The City of San Diego (City) contracted with URS to conduct protocol presence/absence surveys for California gnatcatcher. Nine sites located throughout the City?s MSCP preserve were surveyed to determine presence of California gnatcatcher at each site in spring of 2001. The sites were located at Lake Hodges, San Pasqual Valley, Black Mountain, Los Penasquitos Canyon, Mission Trails Regional Park, Spooner?s Mesa, Otay Mesa/Spring Canyon, Lower Otay Reservoir, and Marron Valley. Gnatchaters were detected at all of the sites.

2009 2008 Surveys Cactus Wren and California Gnatcatchers San Dieguito River Valley, San Diego County report

Lead author: Robert Hamilton
The San Dieguito River Valley (SDRV), consisting of the San Pasqual Valley and Lake Hodges, is one of the most significant natural open spaces in San Diego County. This area supports a major recreational amenity, the San Dieguito River Park (SDRP), as well as habi-tat for several species covered and permitted by the Multiple Species Conservation Pro-gram (MSCP). The 2007 Witch Fire burned a substantial portion of the SDRV, including more than 60% of the SDRP. The extremely high natural resource and recreational values in this area emphasize the need and urgency for fire recovery efforts.

2011 Quarterly Report for ICR Cactus wren enhancement project in San Pasqual, 2011 report

Quarterly report for project entitled: "Coastal Cactus Wren Habitat Enhancement in San Pasqual Valley"

2018 North County Cactus Nursery and Coastal Cactus wren Habitat Restoration Final Report report

Lead author: Katherine Heineman
The primary goal of this three-year project was to support the restoration and recovery of coastal cactus wren (CACW) populations in the San Pasqual Valley/Lake Hodges region including locations identified under coordination with the South San Diego County Coastal Cactus Wren Conservation Implementation Plan. In pursuit of this goal, the San Diego Zoo Institute for Conservation Research aspired to accomplish two tasks: 1) establish and maintain a cactus nursery to supply cacti for habitat restoration to land managers in North County and 2) control invasive species and restore habitat in potential cactus wren nesting habitat.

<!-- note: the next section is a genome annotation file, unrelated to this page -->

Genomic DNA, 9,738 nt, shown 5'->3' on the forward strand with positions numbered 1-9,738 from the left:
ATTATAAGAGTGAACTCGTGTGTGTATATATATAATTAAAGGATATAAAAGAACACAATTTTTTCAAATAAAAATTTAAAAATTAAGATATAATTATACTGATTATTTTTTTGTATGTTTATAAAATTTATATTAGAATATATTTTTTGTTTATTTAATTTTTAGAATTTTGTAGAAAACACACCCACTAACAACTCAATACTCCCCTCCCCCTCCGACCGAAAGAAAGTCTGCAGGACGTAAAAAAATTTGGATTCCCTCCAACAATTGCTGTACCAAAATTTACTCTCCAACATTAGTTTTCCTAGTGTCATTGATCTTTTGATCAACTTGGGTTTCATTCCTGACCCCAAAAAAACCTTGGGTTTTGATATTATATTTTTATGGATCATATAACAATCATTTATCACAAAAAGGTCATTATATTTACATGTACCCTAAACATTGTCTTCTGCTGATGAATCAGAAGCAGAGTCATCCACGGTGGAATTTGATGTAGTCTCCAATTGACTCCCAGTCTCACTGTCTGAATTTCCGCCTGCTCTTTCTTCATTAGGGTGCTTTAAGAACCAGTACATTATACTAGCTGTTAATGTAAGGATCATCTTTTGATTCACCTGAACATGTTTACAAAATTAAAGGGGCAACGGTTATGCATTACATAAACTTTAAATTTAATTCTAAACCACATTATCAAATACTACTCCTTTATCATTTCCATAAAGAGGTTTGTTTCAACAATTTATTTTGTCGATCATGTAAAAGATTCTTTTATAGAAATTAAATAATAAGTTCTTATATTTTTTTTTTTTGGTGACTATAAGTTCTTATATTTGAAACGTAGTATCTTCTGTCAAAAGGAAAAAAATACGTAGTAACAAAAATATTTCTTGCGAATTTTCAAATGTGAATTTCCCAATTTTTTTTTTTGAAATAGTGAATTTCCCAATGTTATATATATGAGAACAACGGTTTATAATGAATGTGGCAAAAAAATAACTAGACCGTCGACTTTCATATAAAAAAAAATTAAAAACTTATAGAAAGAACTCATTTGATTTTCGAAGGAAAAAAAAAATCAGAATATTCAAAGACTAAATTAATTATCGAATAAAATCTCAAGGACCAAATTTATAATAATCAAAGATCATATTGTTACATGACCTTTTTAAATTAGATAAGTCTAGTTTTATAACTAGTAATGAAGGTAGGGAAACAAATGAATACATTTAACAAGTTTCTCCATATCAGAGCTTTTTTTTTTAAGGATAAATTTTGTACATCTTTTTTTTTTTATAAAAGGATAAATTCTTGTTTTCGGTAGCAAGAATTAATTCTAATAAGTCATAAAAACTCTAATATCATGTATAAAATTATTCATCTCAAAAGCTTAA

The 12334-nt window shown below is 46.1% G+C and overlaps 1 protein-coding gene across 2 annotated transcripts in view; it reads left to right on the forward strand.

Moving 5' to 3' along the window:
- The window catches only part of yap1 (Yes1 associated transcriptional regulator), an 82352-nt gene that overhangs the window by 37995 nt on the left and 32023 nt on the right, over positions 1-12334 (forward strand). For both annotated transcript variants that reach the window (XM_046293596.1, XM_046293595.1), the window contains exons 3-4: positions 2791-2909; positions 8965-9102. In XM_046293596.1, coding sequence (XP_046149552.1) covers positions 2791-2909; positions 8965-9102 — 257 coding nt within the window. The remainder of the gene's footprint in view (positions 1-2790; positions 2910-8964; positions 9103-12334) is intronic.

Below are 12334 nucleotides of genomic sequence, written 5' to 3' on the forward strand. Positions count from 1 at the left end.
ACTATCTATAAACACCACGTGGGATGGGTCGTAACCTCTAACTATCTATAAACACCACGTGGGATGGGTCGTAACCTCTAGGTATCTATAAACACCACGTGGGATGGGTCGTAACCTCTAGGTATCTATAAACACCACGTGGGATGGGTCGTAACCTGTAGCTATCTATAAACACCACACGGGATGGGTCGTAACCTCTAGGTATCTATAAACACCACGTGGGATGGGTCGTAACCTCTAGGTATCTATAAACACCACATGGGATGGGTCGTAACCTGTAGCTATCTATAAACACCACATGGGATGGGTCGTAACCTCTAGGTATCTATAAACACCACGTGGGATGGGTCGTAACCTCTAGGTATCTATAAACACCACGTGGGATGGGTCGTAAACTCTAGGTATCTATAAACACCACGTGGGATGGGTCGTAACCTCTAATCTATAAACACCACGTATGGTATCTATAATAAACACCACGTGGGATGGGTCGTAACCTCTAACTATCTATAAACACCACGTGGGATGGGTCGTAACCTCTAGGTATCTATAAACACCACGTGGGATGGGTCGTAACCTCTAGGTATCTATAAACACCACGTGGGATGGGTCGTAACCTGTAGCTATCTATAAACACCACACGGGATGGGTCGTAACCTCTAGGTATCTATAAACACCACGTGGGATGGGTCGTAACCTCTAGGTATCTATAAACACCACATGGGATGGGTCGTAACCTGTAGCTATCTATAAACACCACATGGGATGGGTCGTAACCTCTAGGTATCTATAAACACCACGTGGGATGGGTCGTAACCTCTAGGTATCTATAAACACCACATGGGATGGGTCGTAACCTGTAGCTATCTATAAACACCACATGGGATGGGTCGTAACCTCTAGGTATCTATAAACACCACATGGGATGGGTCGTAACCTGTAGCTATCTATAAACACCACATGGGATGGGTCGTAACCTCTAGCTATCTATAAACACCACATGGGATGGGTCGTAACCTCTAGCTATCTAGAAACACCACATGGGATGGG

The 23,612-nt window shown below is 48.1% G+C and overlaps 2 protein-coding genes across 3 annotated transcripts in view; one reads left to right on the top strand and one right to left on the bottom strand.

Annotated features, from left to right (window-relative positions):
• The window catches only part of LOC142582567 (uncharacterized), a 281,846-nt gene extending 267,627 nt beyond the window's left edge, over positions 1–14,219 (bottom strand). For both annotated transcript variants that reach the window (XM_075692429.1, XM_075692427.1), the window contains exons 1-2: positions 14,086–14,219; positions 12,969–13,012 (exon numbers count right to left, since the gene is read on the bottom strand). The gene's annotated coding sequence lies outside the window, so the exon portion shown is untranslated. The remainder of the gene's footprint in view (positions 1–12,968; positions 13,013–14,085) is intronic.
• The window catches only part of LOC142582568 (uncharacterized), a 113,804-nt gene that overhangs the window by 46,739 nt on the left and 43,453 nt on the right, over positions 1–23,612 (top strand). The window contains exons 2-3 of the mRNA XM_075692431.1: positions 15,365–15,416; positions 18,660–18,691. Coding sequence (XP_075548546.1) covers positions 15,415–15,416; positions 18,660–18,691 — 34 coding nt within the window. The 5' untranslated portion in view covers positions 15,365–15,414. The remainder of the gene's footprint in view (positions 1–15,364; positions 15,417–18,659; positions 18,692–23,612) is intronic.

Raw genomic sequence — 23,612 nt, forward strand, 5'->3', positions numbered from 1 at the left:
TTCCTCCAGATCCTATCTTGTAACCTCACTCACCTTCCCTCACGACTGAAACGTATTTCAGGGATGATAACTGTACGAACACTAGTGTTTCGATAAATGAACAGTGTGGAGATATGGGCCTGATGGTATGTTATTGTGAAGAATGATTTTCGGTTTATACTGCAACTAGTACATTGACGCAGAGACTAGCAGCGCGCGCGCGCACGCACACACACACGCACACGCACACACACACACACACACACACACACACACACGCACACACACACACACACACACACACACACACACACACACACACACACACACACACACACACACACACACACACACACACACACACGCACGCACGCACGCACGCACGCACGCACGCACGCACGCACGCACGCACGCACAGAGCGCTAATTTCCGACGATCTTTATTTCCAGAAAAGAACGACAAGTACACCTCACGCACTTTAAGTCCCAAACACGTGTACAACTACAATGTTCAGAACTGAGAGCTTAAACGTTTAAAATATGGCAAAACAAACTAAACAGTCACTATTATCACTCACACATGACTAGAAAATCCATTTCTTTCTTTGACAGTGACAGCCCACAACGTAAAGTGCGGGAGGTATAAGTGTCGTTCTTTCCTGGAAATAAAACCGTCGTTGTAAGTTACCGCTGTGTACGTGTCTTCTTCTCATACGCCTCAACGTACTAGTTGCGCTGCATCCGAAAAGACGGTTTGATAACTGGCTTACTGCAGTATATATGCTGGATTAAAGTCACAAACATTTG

2012 Genetic Connectivity in the Coastal Cactus Wren report

Lead author: Kelly Barr
The coastal cactus wren (Camphylorynchus brunneicapillus sandiegensis) is one of numerous species in decline in San Diego County. Limited to prickly pear (Opuntia.sp.) and cholla (Cylindropuntia sp.) cacti for nesting, the resident songbird's persistence in the county relies upon the existence of such habitat. Urbanization, agriculture, and fire have reduced cactus in San Diego County, leaving only a remnant of the once abundant habitat for the coastal cactus wren (Shuford & Gardali 2008). Large aggregations of cactus wrens exist in areas where urbanization and agriculture have been excluded, such as on the Fallbrook Naval Weapons Station (NWS), on several sites in San Pasqual Valley, and around both Lake Jennings and the Sweetwater Reservoir. Smaller groups dwell in urban canyons, nature reserves, and otherwise undeveloped areas around the county as well. On the order of 200 known coastal cactus wren territories currently exist on public and otherwise preserved properties in San Diego County, likely representing a major reduction from historical population sizes (Shufard & Gardali 2008).

2010 Quarterly Report for ICR Cactus wren enhancement project in San Pasqual, 2010 report

Lead author: Bryan Endress
Quarterly report for project entitled: "Coastal Cactus Wren Habitat Enhancement in San Pasqual Valley"

2010 Habitat Restoration Summary 2010 report